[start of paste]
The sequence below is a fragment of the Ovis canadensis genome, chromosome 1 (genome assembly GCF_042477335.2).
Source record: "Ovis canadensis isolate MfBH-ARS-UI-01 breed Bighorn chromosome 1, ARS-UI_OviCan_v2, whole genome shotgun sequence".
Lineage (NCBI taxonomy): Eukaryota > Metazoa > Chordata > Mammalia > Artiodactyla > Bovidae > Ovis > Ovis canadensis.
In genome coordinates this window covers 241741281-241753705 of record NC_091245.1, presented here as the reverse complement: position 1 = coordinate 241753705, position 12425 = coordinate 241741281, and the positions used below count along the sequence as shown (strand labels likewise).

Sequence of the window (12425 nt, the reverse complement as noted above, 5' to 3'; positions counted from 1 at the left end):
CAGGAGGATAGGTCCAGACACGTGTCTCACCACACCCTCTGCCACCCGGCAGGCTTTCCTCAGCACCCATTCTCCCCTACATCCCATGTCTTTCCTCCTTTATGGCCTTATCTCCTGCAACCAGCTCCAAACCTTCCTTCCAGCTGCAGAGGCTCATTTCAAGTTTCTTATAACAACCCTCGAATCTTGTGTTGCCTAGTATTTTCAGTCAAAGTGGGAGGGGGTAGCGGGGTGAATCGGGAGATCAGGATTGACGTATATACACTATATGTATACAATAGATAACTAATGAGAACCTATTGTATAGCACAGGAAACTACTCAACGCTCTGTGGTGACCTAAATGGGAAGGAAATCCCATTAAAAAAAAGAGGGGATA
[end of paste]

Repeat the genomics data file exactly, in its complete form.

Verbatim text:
The sequence below is a fragment of the Ovis canadensis genome, chromosome 1 (genome assembly GCF_042477335.2).
Source record: "Ovis canadensis isolate MfBH-ARS-UI-01 breed Bighorn chromosome 1, ARS-UI_OviCan_v2, whole genome shotgun sequence".
Lineage (NCBI taxonomy): Eukaryota > Metazoa > Chordata > Mammalia > Artiodactyla > Bovidae > Ovis > Ovis canadensis.
In genome coordinates this window covers 241741281-241753705 of record NC_091245.1, presented here as the reverse complement: position 1 = coordinate 241753705, position 12425 = coordinate 241741281, and the positions used below count along the sequence as shown (strand labels likewise).

Sequence of the window (12425 nt, the reverse complement as noted above, 5' to 3'; positions counted from 1 at the left end):
CAGGAGGATAGGTCCAGACACGTGTCTCACCACACCCTCTGCCACCCGGCAGGCTTTCCTCAGCACCCATTCTCCCCTACATCCCATGTCTTTCCTCCTTTATGGCCTTATCTCCTGCAACCAGCTCCAAACCTTCCTTCCAGCTGCAGAGGCTCATTTCAAGTTTCTTATAACAACCCTCGAATCTTGTGTTGCCTAGTATTTTCAGTCAAAGTGGGAGGGGGTAGCGGGGTGAATCGGGAGATCAGGATTGACGTATATACACTATATGTATACAATAGATAACTAATGAGAACCTATTGTATAGCACAGGAAACTACTCAACGCTCTGTGGTGACCTAAATGGGAAGGAAATCCCATTAAAAAAAAGAGGGGATA